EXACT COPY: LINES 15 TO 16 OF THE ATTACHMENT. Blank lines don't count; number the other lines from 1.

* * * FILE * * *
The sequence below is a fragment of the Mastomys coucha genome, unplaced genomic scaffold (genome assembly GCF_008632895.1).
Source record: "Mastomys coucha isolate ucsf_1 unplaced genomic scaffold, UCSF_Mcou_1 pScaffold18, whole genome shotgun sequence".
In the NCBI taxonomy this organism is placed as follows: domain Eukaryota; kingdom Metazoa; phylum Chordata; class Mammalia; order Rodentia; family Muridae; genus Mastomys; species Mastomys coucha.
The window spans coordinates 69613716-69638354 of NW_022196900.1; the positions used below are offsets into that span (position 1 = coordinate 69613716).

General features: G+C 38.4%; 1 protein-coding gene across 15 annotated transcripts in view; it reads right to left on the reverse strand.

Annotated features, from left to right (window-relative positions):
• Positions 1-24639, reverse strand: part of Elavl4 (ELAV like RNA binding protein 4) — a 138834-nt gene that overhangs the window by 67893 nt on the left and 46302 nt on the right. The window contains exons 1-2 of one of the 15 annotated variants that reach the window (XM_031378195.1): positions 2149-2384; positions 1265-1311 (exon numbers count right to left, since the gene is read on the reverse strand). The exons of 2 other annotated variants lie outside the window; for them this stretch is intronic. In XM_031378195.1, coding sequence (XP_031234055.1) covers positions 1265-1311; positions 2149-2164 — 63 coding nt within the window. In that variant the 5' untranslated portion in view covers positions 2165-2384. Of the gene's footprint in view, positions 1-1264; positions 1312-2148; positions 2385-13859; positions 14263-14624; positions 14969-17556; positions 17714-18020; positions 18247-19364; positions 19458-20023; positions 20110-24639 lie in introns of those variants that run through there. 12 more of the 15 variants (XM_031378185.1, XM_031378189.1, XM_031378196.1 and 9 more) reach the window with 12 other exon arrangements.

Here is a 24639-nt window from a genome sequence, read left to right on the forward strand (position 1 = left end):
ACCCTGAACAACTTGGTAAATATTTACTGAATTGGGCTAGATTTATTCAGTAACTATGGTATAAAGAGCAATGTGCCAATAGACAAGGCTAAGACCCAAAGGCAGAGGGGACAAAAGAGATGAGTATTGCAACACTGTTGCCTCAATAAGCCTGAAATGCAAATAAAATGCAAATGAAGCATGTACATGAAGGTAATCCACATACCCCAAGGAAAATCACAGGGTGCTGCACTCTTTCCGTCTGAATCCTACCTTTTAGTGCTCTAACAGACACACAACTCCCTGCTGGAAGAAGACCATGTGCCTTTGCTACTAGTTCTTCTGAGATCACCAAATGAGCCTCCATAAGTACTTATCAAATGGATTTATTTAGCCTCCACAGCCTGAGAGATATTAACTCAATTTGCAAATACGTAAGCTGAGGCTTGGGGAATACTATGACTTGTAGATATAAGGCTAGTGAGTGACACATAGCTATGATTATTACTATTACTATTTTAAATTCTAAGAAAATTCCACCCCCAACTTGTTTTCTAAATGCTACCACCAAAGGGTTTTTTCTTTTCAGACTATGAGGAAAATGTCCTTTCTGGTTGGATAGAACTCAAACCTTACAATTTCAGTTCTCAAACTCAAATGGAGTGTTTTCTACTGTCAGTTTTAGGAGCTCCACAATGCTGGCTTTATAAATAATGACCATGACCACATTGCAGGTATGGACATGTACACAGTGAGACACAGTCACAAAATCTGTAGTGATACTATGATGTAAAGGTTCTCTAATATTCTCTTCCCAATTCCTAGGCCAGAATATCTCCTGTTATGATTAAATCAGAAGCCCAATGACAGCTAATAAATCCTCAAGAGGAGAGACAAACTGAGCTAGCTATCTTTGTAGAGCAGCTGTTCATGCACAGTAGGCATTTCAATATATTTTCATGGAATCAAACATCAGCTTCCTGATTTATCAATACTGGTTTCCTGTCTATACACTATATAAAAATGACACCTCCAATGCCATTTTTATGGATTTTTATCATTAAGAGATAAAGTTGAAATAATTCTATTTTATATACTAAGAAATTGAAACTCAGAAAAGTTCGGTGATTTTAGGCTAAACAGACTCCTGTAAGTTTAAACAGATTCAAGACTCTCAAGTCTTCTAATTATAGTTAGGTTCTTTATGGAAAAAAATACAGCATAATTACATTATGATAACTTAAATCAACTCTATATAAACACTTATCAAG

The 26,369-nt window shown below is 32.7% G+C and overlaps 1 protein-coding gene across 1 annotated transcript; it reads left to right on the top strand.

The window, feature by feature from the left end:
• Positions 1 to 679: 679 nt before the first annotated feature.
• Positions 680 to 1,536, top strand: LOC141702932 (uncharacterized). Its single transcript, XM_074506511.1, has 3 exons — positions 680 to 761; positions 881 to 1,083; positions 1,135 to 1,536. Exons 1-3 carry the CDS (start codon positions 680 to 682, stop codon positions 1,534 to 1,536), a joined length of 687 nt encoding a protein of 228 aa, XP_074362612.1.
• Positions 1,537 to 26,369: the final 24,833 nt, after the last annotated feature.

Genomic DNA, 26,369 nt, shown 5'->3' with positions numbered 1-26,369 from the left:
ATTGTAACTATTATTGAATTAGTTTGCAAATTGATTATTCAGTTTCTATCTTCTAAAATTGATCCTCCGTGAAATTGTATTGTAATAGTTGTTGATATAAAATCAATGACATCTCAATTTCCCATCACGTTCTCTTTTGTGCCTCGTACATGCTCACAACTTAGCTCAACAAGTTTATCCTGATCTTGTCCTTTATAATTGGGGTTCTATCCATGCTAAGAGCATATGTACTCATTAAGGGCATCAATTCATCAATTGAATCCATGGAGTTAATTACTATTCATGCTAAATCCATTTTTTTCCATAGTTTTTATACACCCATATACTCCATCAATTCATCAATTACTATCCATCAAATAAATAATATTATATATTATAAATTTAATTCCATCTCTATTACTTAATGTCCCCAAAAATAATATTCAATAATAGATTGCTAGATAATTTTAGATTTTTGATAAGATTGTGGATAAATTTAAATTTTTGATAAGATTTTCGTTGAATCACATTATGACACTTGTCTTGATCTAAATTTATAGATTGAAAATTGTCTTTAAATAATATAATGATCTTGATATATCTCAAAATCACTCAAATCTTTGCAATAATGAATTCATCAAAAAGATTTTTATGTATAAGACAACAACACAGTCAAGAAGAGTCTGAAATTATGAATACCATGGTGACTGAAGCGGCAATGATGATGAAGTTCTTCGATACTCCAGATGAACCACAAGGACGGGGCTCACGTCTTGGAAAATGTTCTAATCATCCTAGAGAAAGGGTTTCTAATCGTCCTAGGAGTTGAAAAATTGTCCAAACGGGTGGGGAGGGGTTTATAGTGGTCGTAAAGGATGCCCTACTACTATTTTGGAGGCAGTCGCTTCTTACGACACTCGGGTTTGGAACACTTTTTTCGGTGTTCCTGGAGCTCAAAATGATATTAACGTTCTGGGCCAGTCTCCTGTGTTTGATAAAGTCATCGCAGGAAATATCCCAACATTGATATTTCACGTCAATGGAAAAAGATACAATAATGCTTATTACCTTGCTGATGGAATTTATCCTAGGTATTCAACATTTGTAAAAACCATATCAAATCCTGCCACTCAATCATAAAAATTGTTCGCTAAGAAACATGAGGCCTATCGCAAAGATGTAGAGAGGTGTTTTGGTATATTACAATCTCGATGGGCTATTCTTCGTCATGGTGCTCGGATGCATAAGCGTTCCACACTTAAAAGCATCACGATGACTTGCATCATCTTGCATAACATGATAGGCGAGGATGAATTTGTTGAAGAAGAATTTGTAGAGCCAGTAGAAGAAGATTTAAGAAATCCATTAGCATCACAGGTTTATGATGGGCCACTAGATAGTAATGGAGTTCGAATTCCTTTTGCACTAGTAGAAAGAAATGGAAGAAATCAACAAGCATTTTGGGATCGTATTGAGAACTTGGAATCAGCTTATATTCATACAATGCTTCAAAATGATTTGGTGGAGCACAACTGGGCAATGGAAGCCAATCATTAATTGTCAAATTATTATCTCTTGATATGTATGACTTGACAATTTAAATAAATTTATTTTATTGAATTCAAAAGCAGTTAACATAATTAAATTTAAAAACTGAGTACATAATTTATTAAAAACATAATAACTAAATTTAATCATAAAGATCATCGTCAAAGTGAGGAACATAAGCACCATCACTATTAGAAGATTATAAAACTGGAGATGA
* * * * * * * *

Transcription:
Genomic DNA, 26,369 nt, shown 5'->3' with positions numbered 1-26,369 from the left:
ATTGTAACTATTATTGAATTAGTTTGCAAATTGATTATTCAGTTTCTATCTTCTAAAATTGATCCTCCGTGAAATTGTATTGTAATAGTTGTTGATATAAAATCAATGACATCTCAATTTCCCATCACGTTCTCTTTTGTGCCTCGTACATGCTCACAACTTAGCTCAACAAGTTTATCCTGATCTTGTCCTTTATAATTGGGGTTCTATCCATGCTAAGAGCATATGTACTCATTAAGGGCATCAATTCATCAATTGAATCCATGGAGTTAATTACTATTCATGCTAAATCCATTTTTTTCCATAGTTTTTATACACCCATATACTCCATCAATTCATCAATTACTATCCATCAAATAAATAATATTATATATTATAAATTTAATTCCATCTCTATTACTTAATGTCCCCAAAAATAATATTCAATAATAGATTGCTAGATAATTTTAGATTTTTGATAAGATTGTGGATAAATTTAAATTTTTGATAAGATTTTCGTTGAATCACATTATGACACTTGTCTTGATCTAAATTTATAGATTGAAAATTGTCTTTAAATAATATAATGATCTTGATATATCTCAAAATCACTCAAATCTTTGCAATAATGAATTCATCAAAAAGATTTTTATGTATAAGACAACAACACAGTCAAGAAGAGTCTGAAATTATGAATACCATGGTGACTGAAGCGGCAATGATGATGAAGTTCTTCGATACTCCAGATGAACCACAAGGACGGGGCTCACGTCTTGGAAAATGTTCTAATCATCCTAGAGAAAGGGTTTCTAATCGTCCTAGGAGTTGAAAAATTGTCCAAACGGGTGGGGAGGGGTTTATAGTGGTCGTAAAGGATGCCCTACTACTATTTTGGAGGCAGTCGCTTCTTACGACACTCGGGTTTGGAACACTTTTTTCGGTGTTCCTGGAGCTCAAAATGATATTAACGTTCTGGGCCAGTCTCCTGTGTTTGATAAAGTCATCGCAGGAAATATCCCAACATTGATATTTCACGTCAATGGAAAAAGATACAATAATGCTTATTACCTTGCTGATGGAATTTATCCTAGGTATTCAACATTTGTAAAAACCATATCAAATCCTGCCACTCAATCATAAAAATTGTTCGCTAAGAAACATGAGGCCTATCGCAAAGATGTAGAGAGGTGTTTTGGTATATTACAATCTCGATGGGCTATTCTTCGTCATGGTGCTCGGATGCATAAGCGTTCCACACTTAAAAGCATCACGATGACTTGCATCATCTTGCATAACATGATAGGCGAGGATGAATTTGTTGAAGAAGAATTTGTAGAGCCAGTAGAAGAAGATTTAAGAAATCCATTAGCATCACAGGTTTATGATGGGCCACTAGATAGTAATGGAGTTCGAATTCCTTTTGCACTAGTAGAAAGAAATGGAAGAAATCAACAAGCATTTTGGGATCGTATTGAGAACTTGGAATCAGCTTATATTCATACAATGCTTCAAAATGATTTGGTGGAGCACAACTGGGCAATGGAAGCCAATCATTAATTGTCAAATTATTATCTCTTGATATGTATGACTTGACAATTTAAATAAATTTATTTTATTGAATTCAAAAGCAGTTAACATAATTAAATTTAAAAACTGAGTACATAATTTATTAAAAACATAATAACTAAATTTAATCATAAAGATCATCGTCAAAGTGAGGAACATAAGCACCATCACTATTAGAAGATTATAAAACTGGAGATGA